Skip to comments.‘It’s about inclusion’
Posted on 03/06/2018 4:59:40 AM PST by SandRat
FORT HUACHUCA Parents skittish about letting their little buckaroos in an arena had nothing to worry about Sunday, when kiddos were able to experience being in a rodeo, but without animals
The event, called the Exceptional Rodeo, was part of the annual Cochise College Rodeo held March 3 and 4 Fort Huachuca.
Cochise College, the Family and Morale, Welfare and Recreation (MWR) Programs and the Exceptional Family Member Program (EFMP) allowed kids to experience events they would see later in the day.
Not only is it something fun for the kids to do but it may pique their interest in rodeo, said Lois Sagmoe, with the EFMP.
More than a dozen kids ran around three barrels as the real competitors in the barrel race would do on their horse. They sat on a barrel while members of the Cochise College mens rodeo team rocked it to simulate bull riding, and they learned to lasso a steer mannequin.
Tanya Renteria, a Sierra Vista resident, took her two children to the event ahead of their first rodeo.
Its something to get the kids involved, she said. Its great they do this for the kids. My kids havent seen anything like this before, so itll be cool that they can do this and see it happen later in the competition.
The event, held before the championship rounds Sunday, was open to children of all ages and abilities. Each kid was able to borrow a hobby horse to ride through the different events. They were also given a bandana so they had the Western appearance to go along with their horse.
Sundays event drew a younger crowd of elementary-age children, but its not limited by age.
Sometimes we get big kids who want to act like little kids, EFMP Manager Audrey Peterson said.
Thats just fine with Sagmoe: Its about inclusion.
The occasion got one grownup rodeo competitor thinking about his roots.
Its humbling, said Jake Burwash, Cochise College mens rodeo team captain.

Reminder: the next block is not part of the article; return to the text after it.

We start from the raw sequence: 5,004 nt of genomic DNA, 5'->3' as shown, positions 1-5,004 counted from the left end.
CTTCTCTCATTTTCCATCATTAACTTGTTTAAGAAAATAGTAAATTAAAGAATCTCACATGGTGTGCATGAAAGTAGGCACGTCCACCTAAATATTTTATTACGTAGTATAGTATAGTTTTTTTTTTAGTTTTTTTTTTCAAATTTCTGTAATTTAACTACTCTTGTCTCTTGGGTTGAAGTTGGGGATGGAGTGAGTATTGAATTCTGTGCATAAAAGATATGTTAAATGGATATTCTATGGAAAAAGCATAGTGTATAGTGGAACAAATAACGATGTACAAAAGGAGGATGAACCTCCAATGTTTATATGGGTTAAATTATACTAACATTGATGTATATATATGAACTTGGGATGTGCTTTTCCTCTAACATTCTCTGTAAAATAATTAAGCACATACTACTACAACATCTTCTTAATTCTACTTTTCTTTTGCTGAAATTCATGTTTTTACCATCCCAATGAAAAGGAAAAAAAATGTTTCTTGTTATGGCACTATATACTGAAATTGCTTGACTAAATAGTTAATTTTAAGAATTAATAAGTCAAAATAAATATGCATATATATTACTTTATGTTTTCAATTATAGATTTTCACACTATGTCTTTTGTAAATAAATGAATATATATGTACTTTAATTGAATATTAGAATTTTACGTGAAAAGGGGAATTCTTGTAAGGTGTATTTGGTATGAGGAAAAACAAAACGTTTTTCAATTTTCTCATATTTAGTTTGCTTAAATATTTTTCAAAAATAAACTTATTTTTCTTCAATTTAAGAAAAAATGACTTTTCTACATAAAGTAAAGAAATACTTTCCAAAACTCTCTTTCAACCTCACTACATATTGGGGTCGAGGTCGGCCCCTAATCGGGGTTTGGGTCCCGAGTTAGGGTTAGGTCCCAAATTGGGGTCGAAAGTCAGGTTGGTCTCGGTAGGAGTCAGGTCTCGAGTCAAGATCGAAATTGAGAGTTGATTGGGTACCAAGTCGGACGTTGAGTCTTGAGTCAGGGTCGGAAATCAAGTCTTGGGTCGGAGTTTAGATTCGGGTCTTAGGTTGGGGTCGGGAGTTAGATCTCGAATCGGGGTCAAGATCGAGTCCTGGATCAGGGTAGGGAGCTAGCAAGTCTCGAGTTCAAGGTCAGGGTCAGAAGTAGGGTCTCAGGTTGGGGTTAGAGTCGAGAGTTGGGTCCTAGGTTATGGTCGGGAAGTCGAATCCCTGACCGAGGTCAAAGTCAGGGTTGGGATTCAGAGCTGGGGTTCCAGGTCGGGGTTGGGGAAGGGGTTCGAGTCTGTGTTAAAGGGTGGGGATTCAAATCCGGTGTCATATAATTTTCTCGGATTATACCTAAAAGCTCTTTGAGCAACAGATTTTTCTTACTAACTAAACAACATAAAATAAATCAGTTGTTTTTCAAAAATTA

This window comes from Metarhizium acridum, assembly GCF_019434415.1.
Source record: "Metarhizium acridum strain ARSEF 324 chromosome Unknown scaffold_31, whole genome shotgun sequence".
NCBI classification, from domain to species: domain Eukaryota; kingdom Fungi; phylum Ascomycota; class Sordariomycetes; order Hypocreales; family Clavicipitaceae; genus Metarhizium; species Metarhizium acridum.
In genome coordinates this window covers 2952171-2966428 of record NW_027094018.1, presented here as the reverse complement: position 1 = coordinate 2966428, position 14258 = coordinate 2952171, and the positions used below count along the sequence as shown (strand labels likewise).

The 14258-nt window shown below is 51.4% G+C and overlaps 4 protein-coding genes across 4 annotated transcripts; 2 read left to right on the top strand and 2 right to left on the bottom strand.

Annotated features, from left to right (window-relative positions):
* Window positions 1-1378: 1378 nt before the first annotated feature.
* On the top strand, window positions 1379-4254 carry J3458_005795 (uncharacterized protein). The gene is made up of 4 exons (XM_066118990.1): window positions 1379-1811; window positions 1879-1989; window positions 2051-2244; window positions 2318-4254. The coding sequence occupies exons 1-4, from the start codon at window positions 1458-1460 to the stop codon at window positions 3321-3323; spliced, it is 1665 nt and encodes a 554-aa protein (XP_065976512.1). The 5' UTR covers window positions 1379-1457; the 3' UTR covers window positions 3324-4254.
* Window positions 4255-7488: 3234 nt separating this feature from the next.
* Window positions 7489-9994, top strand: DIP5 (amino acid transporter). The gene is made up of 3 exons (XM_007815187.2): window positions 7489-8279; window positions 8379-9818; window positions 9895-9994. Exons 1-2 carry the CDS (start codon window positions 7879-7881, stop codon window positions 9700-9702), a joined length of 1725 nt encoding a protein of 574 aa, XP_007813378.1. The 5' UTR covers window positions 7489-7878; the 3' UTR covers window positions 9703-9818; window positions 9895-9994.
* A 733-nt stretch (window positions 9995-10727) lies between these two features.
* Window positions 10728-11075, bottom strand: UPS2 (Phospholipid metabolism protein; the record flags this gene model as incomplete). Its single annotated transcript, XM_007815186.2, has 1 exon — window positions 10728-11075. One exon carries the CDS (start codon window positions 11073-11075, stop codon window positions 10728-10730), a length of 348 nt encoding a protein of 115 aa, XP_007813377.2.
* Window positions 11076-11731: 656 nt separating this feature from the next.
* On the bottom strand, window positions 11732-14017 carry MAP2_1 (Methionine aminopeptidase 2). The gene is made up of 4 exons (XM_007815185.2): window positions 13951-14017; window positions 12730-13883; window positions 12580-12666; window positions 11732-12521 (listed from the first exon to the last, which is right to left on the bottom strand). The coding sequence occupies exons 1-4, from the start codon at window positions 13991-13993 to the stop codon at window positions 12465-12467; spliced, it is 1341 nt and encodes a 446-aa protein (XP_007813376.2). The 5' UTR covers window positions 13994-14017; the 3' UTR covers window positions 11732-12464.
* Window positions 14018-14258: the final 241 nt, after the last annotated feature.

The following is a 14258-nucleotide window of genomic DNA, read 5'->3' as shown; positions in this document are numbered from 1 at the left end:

This is where most of us started, learning events like this, he said. If we have future fans or contests after this, thats great.
Most of the “real” rodeos I’ve been to have an event called “mutton-busting”. It usually takes one of two forms: either one kid at a time, with helmet and full rodeo gear, attempts their 7-second ride on the back of a sheep, or a whole herd of kids tries to run down a sheep and wrestle it to the ground. These are also elementary-aged kids.
The wussification of America continues apace, apparently.
These apparently are kids with disabilities” ... “The Exceptional Family Member Program or EFMP is a mandatory U.S. Department of Defense enrollment program that works with other military and civilian agencies to provide comprehensive and coordinated community support, housing, educational, medical, and personnel services worldwide to U.S. military families with special needs.” https://en.m.wikipedia.org/wiki/Exceptional_Family_Member_Program
Here is one of many photos of this event on the Fort’s Facebook acct https://m.facebook.com/u.s.armyforthuachuca/photos/a.10151346660200819.478908.96914535818/10155493074640819/?type=3&source=54&ref=page_internal
In our quest to eliminate the "r" word, we have gone from 'challenged' to 'differently abled' to 'special' to 'exceptional.' This reminds me of the scene in Parenthood where Steve Martin's character is told by the school that his son is 'special' and he assumes they meant 'gifted'.
being in a rodeo, but without animals
Never saw the movie. Used to be, kids were called now-forbidden words, but at least they had lives. Now, most kids with Downs Syndrome are aborted. It is stunning how few kids I saw anymore with Downs.
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